I do not like coconut. I never have. I do not believe that I ever will. When my younger brother was born, my mother’s friends took turns entertaining me. At five I saw the Mona Lisa three times. What I remember are very long lines, a tiny painting and being taken to Gifford’s ice cream parlor. One of my mother’s friends asked what flavor of ice cream I would like. Obviously, chocolate! A few moments later I was presented with what looked like a chocolate ice cream cone. I was delighted. Well, I was delighted until I tasted the cone and discovered that hidden inside that luscious chocolate was, yes, you guessed it, coconut. Attempting to be a well-behaved and compliant child, I quietly sat in my seat licking the cone. When I got a piece of dreaded coconut, I licked my hand to remove the coconut and then wiped my hand on the ceiling of the car. It seemed like a good strategy to me: enjoy the chocolate and get rid of the coconut. All was good, well, until my mother’s friend turned around and saw a patch of sticky brown ice cream on the roof over my seat in the back of her car.
We all know that life is forever changing. Perhaps it is good now and then to try new things. Perhaps it is good to know what we like and hold onto those things. Perhaps, with age, we learn to look closely and seek things hidden deep within. What we do know is that living is about balancing. As Saint Barnabas approaches yet another time of transition, as each of us approach times of change both great and small, we remember first and foremost that we do not walk this road alone: our God walks with us, always. We learn to open our eyes and our hearts to where God is making things new. We hold fast to those core truths that define who we are: followers of Christ.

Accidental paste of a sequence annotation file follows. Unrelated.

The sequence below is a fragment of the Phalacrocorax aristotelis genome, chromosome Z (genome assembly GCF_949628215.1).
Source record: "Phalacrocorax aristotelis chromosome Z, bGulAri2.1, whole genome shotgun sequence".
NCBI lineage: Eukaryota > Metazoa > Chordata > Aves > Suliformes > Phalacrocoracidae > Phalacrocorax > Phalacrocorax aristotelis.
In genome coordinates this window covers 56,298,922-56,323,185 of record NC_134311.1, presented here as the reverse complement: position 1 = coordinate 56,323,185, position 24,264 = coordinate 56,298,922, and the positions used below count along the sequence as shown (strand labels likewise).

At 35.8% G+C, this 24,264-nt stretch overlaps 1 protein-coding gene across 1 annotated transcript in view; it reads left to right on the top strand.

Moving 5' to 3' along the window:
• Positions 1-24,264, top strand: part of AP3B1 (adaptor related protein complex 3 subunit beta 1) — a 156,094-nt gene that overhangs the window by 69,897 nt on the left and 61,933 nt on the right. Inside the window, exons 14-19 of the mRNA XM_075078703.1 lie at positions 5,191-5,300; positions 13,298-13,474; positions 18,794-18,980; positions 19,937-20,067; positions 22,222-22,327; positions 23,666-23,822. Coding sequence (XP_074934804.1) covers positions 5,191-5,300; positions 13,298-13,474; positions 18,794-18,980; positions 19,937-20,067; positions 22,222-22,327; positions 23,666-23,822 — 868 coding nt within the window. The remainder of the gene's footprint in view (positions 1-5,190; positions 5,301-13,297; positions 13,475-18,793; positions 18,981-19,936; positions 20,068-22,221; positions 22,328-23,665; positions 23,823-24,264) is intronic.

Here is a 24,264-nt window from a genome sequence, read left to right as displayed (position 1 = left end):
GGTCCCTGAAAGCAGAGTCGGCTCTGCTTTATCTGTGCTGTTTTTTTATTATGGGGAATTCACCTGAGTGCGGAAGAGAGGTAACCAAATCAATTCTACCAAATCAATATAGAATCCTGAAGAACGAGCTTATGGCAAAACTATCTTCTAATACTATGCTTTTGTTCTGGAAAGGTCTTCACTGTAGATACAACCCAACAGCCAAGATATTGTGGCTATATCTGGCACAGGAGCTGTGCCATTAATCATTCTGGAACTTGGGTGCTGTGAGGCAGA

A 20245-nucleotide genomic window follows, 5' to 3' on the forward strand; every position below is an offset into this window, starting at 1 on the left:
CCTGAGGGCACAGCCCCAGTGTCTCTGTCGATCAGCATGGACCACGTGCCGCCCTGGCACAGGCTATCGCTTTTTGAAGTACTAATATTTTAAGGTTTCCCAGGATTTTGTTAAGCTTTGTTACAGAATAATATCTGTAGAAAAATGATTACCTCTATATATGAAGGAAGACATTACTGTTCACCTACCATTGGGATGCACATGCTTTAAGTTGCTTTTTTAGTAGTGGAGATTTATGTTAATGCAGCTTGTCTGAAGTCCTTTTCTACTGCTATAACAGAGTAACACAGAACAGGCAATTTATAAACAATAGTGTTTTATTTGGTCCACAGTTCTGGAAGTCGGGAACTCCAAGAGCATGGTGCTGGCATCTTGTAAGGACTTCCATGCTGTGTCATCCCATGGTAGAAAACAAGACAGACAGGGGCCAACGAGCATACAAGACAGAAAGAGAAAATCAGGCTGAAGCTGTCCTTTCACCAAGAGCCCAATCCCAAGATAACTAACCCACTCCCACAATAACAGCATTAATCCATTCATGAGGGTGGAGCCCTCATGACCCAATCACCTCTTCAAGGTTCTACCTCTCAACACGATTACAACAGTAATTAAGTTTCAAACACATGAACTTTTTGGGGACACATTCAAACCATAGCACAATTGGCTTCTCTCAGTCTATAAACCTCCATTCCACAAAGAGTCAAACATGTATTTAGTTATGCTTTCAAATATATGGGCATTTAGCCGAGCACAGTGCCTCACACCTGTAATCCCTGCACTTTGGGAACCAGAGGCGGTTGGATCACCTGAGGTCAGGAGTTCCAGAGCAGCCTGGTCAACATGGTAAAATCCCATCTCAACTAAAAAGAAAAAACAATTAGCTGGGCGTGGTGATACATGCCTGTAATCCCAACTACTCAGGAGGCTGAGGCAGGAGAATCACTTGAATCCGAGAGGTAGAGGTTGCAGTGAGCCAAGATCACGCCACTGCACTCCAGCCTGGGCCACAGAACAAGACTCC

In the days and weeks to come, remember God is with us. Attempt to open your hearts and minds seeking places where God is doing new things. Hold fast to your faith, where God has long been present and at work in your life. Where we have been leaves a mark, sometimes a sticky chocolate one, but a mark nonetheless, a marker of the choices that we make and the actions that we take. And oh, yes, I have left many marks since that chocolate ceiling, but I still do not like coconut!
The Rev. Sarah Nelson